[0031] FIG. 4 illustrates an exemplary user interface 400 in accordance with an embodiment of the present invention. The interface 400 may include customary browser menus 402 and 404. The interface 400 includes a content window 406 which may display information to a user. The content window 406 may include information on title of a course being taken (408), course title information 410, and course versions 412. The content window 406 may also provide other information, including help and/or version information (414). In an embodiment, the interface 400 is shown to a user as a start up page. In another embodiment, the information displayed in the content window 406 may be provided by the system 200 of FIG. 2 and/or the object model 300 of FIG. 3.

[0032] FIG. 5 illustrates an exemplarily window 500 in accordance with an embodiment of the present invention. The window 500 includes a content portion 502 and a tree portion 504. The tree portion 504 may, in turn, include hierarchical menus of subjects. It is envisioned that, in an embodiment, once a user views a selected subject, that subject is marked as having been viewed in the tree portion 504. The progress information may be illustrated by a special marking in the tree portion 504 such as a check mark 506. The tree portion 504 may further include interactive objects to view details about a given subject (508). The content window 502, in an embodiment, may be similar to the SCO 312 of FIG. 3 and/or the SCO content page 206 of FIG. 2, for example, in accordance with the SCORM standard. The content window 502 may further include navigational tools (510) and command buttons (512). In one embodiment, the information displayed in the window 500 may be provided by the system 200 of FIG. 2 and/or the object model 300 of FIG. 3.

[0033] Accordingly, in an embodiment, the present invention addresses issues associated with the prior art by providing a lightweight platform to display SCORM courseware which can be run in an author's or student's Web browser, for example, on a standalone computer system with no access to a network. The data stored on a computer locally may include the course progress database 218, the CSF database 220, and the SCO content database 204 of FIG. 2. In one embodiment, the present invention provides a lightweight implementation of all necessary APIs required by the SCORM courseware.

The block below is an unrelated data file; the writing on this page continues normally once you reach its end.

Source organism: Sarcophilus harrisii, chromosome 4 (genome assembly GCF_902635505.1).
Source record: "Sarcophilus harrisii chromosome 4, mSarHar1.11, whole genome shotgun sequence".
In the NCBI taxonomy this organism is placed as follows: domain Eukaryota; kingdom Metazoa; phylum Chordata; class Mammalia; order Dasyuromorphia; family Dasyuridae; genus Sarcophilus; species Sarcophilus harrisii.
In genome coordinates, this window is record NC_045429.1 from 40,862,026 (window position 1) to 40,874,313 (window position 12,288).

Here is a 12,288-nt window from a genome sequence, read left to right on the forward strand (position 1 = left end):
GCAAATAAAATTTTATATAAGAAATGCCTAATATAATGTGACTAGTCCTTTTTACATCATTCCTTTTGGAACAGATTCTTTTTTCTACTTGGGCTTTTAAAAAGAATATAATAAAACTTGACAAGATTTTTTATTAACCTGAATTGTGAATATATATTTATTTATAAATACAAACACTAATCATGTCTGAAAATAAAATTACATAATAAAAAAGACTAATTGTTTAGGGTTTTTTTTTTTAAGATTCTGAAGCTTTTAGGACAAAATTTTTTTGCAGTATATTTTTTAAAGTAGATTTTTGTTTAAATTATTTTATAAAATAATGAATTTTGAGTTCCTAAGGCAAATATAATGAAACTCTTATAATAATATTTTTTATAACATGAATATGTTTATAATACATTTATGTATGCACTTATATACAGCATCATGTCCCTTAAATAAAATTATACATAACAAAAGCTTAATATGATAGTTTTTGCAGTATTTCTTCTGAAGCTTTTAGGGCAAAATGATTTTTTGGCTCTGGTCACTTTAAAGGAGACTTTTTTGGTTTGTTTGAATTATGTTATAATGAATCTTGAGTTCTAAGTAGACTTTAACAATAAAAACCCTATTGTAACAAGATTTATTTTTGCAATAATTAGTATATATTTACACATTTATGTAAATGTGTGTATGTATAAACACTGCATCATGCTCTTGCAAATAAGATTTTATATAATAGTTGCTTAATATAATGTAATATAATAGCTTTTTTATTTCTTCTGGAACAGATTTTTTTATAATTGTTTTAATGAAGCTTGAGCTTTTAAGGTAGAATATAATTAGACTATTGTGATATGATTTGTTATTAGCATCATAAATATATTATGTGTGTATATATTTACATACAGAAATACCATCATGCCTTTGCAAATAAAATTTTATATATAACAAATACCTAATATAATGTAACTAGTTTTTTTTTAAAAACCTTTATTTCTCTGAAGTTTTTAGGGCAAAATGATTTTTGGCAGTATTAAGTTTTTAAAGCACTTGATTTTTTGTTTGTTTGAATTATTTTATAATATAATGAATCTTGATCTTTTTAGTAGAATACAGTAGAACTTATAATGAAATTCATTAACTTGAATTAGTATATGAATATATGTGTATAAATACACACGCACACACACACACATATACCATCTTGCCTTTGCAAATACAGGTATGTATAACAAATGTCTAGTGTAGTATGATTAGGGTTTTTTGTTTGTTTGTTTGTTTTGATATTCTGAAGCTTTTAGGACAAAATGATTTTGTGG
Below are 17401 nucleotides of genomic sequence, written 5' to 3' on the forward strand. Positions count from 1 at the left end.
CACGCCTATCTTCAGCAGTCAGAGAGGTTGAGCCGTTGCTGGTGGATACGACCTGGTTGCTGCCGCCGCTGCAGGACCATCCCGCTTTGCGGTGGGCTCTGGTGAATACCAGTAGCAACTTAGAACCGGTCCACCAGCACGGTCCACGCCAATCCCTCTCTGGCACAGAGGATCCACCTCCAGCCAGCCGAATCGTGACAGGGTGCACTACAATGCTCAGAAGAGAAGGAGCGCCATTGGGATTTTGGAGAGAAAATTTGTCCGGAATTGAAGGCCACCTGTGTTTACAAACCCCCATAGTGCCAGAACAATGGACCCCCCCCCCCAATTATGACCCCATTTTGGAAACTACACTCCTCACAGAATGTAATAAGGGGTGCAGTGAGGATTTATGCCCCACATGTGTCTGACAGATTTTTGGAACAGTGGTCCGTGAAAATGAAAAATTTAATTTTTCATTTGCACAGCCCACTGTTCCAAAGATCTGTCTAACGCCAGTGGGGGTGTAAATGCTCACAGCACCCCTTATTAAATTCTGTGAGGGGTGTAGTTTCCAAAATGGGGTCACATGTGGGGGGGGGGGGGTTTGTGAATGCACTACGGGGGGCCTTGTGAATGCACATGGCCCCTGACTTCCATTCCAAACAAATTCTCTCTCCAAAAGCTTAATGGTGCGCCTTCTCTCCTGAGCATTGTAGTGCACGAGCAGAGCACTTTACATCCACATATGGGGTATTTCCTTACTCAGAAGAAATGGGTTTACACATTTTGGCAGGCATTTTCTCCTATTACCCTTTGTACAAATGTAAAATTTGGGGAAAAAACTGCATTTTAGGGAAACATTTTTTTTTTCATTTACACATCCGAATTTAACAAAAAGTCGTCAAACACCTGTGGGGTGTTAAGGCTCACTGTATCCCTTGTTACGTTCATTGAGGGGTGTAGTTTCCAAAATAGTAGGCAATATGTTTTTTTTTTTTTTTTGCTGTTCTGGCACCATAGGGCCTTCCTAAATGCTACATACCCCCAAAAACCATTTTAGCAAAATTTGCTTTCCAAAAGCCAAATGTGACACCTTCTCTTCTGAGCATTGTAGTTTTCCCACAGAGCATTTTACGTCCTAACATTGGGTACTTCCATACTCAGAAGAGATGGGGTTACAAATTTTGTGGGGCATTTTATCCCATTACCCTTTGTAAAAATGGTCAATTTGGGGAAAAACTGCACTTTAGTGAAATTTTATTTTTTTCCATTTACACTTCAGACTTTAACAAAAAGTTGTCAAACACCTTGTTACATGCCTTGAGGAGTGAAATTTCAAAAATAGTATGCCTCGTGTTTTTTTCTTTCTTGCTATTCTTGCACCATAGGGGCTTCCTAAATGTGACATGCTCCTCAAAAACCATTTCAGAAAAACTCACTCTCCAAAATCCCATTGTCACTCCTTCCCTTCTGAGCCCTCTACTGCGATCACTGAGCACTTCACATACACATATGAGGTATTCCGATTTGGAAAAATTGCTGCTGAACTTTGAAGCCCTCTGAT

[0034] Moreover, the SCORM courseware may communicate directly with embodiments of the invention instead of an LMS. For example, an embodiment of the present invention can store runtime data supplied by the SCORM courseware and provide a course navigation user-interface, which enables students and/or authors to traverse the SCORM courseware.

[0035] Since in select embodiments no network connection is required, the present invention may be extremely suitable for users who are traveling (e.g., with a laptop) or are at remote locations (e.g., on an airplane) without access to a computer network. Additionally, course authors may benefit because they can develop SCORM-compliant courseware without having access to an LMS. For example, the authors may edit their courses on their local storage devices (such as their hard drive, flash memory, or CDRW drive) and review the edited course, as it would appear if delivered by an LMS.

[0036] The foregoing description has been directed to specific embodiments. It will be apparent to those with ordinary skill in the art that modifications may be made to the described embodiments, with the attainment of all or some of the advantages. For example, the techniques of the present invention may be applied to computer-based and/or electronic gaming technologies. In addition, instead of an applet, other solutions may be utilized including, but not limited to, a stand-alone application, an object, a program, a procedure, and the like. Therefore, it is the object of the appended claims to cover all such variations and modifications as come within the spirit and scope of the invention.